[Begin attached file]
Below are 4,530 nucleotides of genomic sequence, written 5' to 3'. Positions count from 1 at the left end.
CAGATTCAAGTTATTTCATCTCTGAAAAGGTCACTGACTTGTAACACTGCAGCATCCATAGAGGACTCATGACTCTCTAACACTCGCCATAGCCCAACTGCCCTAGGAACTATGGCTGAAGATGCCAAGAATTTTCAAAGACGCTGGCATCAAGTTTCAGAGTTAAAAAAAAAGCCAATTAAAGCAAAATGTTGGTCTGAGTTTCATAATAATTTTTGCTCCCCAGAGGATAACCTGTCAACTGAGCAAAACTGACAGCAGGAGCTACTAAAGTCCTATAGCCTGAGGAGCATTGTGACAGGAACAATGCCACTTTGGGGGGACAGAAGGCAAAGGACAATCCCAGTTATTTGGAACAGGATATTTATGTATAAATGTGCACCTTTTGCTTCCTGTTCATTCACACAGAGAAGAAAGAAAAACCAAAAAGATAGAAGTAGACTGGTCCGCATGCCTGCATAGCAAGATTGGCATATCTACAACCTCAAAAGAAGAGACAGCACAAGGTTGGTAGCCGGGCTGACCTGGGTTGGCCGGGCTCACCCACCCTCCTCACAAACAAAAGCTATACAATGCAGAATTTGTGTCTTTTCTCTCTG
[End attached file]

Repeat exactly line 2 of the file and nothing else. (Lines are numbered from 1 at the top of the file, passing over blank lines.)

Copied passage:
CAGATTCAAGTTATTTCATCTCTGAAAAGGTCACTGACTTGTAACACTGCAGCATCCATAGAGGACTCATGACTCTCTAACACTCGCCATAGCCCAACTGCCCTAGGAACTATGGCTGAAGATGCCAAGAATTTTCAAAGACGCTGGCATCAAGTTTCAGAGTTAAAAAAAAAGCCAATTAAAGCAAAATGTTGGTCTGAGTTTCATAATAATTTTTGCTCCCCAGAGGATAACCTGTCAACTGAGCAAAACTGACAGCAGGAGCTACTAAAGTCCTATAGCCTGAGGAGCATTGTGACAGGAACAATGCCACTTTGGGGGGACAGAAGGCAAAGGACAATCCCAGTTATTTGGAACAGGATATTTATGTATAAATGTGCACCTTTTGCTTCCTGTTCATTCACACAGAGAAGAAAGAAAAACCAAAAAGATAGAAGTAGACTGGTCCGCATGCCTGCATAGCAAGATTGGCATATCTACAACCTCAAAAGAAGAGACAGCACAAGGTTGGTAGCCGGGCTGACCTGGGTTGGCCGGGCTCACCCACCCTCCTCACAAACAAAAGCTATACAATGCAGAATTTGTGTCTTTTCTCTCTG